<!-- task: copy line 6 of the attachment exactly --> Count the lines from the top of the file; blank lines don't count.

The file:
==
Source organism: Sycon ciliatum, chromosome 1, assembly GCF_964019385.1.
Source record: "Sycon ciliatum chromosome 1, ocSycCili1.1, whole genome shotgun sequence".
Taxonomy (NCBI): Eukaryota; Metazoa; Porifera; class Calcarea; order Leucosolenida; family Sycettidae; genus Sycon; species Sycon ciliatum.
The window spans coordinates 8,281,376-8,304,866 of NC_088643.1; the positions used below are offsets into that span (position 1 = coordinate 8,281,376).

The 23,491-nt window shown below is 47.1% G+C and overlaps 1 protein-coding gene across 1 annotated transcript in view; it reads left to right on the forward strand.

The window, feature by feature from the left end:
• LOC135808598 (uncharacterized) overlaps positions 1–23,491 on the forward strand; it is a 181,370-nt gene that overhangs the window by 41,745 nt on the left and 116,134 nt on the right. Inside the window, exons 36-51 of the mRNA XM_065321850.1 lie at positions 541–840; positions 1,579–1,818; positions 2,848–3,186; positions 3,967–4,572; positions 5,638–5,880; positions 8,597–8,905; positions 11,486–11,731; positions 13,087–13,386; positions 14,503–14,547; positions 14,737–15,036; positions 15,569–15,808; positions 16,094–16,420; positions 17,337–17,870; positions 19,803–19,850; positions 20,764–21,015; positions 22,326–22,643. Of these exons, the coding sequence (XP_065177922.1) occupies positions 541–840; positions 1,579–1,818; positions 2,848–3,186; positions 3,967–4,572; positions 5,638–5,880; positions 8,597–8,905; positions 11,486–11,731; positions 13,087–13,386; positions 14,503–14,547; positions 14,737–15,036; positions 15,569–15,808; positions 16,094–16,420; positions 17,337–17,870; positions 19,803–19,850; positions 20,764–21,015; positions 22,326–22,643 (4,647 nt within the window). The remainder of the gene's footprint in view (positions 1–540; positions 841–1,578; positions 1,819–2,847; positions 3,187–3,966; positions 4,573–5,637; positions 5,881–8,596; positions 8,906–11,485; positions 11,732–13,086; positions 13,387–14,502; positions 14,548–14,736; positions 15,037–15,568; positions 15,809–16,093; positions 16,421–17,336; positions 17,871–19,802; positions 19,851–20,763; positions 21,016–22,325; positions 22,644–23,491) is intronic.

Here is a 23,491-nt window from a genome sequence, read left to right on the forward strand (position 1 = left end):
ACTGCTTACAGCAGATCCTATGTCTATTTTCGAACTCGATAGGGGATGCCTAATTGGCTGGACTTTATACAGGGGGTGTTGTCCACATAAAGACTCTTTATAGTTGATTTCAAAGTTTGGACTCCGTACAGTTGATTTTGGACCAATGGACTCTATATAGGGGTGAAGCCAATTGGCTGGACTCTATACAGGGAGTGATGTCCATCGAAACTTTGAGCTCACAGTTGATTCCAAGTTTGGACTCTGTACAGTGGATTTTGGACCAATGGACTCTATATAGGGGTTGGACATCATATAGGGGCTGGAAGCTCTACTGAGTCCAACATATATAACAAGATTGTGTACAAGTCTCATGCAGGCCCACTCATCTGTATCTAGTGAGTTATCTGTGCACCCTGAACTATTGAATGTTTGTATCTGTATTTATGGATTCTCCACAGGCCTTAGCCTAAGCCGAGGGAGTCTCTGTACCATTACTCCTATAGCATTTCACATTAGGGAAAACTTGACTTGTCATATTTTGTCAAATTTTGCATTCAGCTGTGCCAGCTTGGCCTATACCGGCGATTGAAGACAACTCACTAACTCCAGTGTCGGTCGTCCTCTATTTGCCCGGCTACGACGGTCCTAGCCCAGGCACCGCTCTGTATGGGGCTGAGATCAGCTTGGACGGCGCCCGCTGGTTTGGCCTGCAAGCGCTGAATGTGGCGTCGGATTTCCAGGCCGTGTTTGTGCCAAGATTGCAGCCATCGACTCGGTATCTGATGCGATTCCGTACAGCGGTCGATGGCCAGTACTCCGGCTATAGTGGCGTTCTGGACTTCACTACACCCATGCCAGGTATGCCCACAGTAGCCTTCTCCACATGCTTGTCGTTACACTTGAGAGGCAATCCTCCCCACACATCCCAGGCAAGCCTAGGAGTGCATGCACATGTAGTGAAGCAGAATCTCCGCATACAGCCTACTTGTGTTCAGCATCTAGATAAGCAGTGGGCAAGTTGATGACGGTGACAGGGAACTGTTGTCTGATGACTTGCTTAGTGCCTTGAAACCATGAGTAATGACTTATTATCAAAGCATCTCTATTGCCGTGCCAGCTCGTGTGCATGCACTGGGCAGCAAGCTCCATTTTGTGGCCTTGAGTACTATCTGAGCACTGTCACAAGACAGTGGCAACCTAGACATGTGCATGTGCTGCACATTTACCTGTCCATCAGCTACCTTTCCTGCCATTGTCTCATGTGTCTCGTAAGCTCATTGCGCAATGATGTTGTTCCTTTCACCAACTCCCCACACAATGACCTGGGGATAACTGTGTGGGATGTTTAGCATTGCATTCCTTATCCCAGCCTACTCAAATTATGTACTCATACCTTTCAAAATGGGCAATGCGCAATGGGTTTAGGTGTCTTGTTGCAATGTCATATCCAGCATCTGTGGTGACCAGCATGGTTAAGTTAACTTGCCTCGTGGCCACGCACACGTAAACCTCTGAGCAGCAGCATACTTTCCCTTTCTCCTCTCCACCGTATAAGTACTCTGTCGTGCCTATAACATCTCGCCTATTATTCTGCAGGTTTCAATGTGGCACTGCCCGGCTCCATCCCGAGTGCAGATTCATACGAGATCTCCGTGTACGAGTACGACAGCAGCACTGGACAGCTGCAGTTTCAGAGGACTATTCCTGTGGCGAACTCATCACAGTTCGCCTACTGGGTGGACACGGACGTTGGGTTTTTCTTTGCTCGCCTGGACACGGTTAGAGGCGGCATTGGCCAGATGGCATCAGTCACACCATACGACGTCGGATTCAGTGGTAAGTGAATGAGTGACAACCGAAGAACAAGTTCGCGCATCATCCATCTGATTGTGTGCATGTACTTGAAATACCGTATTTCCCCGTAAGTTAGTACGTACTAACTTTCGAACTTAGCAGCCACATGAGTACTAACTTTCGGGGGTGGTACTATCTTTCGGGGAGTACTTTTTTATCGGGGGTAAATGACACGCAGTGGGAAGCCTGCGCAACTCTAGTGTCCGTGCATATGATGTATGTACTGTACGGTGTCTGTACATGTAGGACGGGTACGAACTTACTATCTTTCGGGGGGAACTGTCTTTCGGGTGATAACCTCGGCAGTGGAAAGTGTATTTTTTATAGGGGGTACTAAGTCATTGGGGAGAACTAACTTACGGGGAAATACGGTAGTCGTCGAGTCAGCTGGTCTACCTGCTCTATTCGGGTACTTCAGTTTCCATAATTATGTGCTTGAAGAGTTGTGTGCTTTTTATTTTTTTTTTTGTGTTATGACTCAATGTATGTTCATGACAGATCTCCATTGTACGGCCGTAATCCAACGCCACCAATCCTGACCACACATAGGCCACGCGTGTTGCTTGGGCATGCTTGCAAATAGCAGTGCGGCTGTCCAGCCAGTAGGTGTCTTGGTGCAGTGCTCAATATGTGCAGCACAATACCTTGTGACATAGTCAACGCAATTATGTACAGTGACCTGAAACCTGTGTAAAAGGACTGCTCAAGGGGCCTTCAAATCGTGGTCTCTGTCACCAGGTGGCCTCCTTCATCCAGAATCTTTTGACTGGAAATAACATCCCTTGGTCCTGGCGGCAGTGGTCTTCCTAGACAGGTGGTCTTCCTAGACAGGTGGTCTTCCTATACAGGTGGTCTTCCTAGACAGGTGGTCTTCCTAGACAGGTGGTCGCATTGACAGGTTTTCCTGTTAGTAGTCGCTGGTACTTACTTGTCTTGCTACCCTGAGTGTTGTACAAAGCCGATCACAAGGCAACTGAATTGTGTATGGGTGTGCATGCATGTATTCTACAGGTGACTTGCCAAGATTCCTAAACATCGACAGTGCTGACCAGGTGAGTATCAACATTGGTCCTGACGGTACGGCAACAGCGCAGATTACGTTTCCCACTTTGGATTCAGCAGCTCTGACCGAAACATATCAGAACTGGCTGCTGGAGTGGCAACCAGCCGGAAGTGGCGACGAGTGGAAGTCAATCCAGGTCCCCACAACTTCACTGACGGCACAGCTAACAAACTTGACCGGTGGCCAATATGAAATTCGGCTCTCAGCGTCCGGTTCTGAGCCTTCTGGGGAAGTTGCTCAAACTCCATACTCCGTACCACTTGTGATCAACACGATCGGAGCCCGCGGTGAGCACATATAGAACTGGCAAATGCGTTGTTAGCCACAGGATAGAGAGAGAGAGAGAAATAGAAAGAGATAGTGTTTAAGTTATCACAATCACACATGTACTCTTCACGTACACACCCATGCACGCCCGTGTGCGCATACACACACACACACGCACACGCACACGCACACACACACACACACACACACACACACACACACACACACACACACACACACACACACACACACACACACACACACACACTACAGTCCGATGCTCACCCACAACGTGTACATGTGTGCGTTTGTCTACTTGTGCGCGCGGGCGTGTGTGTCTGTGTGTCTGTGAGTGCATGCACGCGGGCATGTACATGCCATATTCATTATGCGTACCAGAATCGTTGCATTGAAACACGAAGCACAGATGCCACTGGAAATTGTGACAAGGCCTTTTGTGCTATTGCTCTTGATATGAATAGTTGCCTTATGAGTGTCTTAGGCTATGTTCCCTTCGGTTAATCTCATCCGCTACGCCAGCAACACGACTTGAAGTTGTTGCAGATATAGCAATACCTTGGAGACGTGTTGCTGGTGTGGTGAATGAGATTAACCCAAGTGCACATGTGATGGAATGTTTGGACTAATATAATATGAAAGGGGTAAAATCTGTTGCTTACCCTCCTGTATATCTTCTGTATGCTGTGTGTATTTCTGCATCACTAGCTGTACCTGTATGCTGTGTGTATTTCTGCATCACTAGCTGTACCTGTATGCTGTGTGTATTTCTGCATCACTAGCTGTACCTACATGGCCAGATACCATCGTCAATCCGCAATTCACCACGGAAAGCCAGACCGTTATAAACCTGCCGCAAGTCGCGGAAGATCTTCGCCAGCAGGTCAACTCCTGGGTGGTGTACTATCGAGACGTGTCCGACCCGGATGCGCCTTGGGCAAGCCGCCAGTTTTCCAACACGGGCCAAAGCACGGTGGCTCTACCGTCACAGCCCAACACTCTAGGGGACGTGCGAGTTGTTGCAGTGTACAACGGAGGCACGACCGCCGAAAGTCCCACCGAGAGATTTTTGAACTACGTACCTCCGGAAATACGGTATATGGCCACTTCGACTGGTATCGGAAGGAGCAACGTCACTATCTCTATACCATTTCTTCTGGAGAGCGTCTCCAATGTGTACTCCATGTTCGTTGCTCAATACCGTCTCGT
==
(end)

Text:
The window, feature by feature from the left end: